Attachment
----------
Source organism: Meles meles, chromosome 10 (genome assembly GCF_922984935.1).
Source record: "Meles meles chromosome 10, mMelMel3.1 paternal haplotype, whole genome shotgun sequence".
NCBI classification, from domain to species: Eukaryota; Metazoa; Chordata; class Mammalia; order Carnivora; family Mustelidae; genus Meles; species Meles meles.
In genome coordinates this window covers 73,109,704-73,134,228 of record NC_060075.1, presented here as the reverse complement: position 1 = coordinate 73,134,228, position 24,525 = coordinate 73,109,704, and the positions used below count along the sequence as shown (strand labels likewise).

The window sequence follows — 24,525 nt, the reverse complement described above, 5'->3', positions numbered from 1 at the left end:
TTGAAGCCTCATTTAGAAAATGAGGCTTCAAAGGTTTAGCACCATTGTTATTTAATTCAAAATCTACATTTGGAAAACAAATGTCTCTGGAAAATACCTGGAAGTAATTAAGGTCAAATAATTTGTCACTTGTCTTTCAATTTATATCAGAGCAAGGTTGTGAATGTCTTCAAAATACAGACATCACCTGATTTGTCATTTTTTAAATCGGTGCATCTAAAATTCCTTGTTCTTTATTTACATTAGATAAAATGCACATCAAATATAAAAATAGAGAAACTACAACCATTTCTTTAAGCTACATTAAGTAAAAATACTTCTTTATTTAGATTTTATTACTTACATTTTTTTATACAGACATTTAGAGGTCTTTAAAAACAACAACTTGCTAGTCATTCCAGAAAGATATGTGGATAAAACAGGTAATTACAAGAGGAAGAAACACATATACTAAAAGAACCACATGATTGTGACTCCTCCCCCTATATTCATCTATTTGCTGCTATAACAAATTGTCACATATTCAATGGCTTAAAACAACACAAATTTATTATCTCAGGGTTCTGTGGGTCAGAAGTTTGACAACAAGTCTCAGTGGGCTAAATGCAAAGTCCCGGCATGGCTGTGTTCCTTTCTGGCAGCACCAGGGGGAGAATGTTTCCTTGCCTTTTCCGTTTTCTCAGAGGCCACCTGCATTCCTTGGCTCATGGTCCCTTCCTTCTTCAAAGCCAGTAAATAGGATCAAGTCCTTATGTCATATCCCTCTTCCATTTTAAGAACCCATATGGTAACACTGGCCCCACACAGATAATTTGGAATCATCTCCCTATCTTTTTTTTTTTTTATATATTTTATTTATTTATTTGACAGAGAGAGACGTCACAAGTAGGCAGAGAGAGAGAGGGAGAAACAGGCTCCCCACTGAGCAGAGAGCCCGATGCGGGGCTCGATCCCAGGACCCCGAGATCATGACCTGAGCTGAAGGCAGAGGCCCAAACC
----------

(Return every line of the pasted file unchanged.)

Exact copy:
Source organism: Meles meles, chromosome 10 (genome assembly GCF_922984935.1).
Source record: "Meles meles chromosome 10, mMelMel3.1 paternal haplotype, whole genome shotgun sequence".
NCBI classification, from domain to species: Eukaryota; Metazoa; Chordata; class Mammalia; order Carnivora; family Mustelidae; genus Meles; species Meles meles.
In genome coordinates this window covers 73,109,704-73,134,228 of record NC_060075.1, presented here as the reverse complement: position 1 = coordinate 73,134,228, position 24,525 = coordinate 73,109,704, and the positions used below count along the sequence as shown (strand labels likewise).

The window sequence follows — 24,525 nt, the reverse complement described above, 5'->3', positions numbered from 1 at the left end:
TTGAAGCCTCATTTAGAAAATGAGGCTTCAAAGGTTTAGCACCATTGTTATTTAATTCAAAATCTACATTTGGAAAACAAATGTCTCTGGAAAATACCTGGAAGTAATTAAGGTCAAATAATTTGTCACTTGTCTTTCAATTTATATCAGAGCAAGGTTGTGAATGTCTTCAAAATACAGACATCACCTGATTTGTCATTTTTTAAATCGGTGCATCTAAAATTCCTTGTTCTTTATTTACATTAGATAAAATGCACATCAAATATAAAAATAGAGAAACTACAACCATTTCTTTAAGCTACATTAAGTAAAAATACTTCTTTATTTAGATTTTATTACTTACATTTTTTTATACAGACATTTAGAGGTCTTTAAAAACAACAACTTGCTAGTCATTCCAGAAAGATATGTGGATAAAACAGGTAATTACAAGAGGAAGAAACACATATACTAAAAGAACCACATGATTGTGACTCCTCCCCCTATATTCATCTATTTGCTGCTATAACAAATTGTCACATATTCAATGGCTTAAAACAACACAAATTTATTATCTCAGGGTTCTGTGGGTCAGAAGTTTGACAACAAGTCTCAGTGGGCTAAATGCAAAGTCCCGGCATGGCTGTGTTCCTTTCTGGCAGCACCAGGGGGAGAATGTTTCCTTGCCTTTTCCGTTTTCTCAGAGGCCACCTGCATTCCTTGGCTCATGGTCCCTTCCTTCTTCAAAGCCAGTAAATAGGATCAAGTCCTTATGTCATATCCCTCTTCCATTTTAAGAACCCATATGGTAACACTGGCCCCACACAGATAATTTGGAATCATCTCCCTATCTTTTTTTTTTTTTATATATTTTATTTATTTATTTGACAGAGAGAGACGTCACAAGTAGGCAGAGAGAGAGAGGGAGAAACAGGCTCCCCACTGAGCAGAGAGCCCGATGCGGGGCTCGATCCCAGGACCCCGAGATCATGACCTGAGCTGAAGGCAGAGGCCCAAACC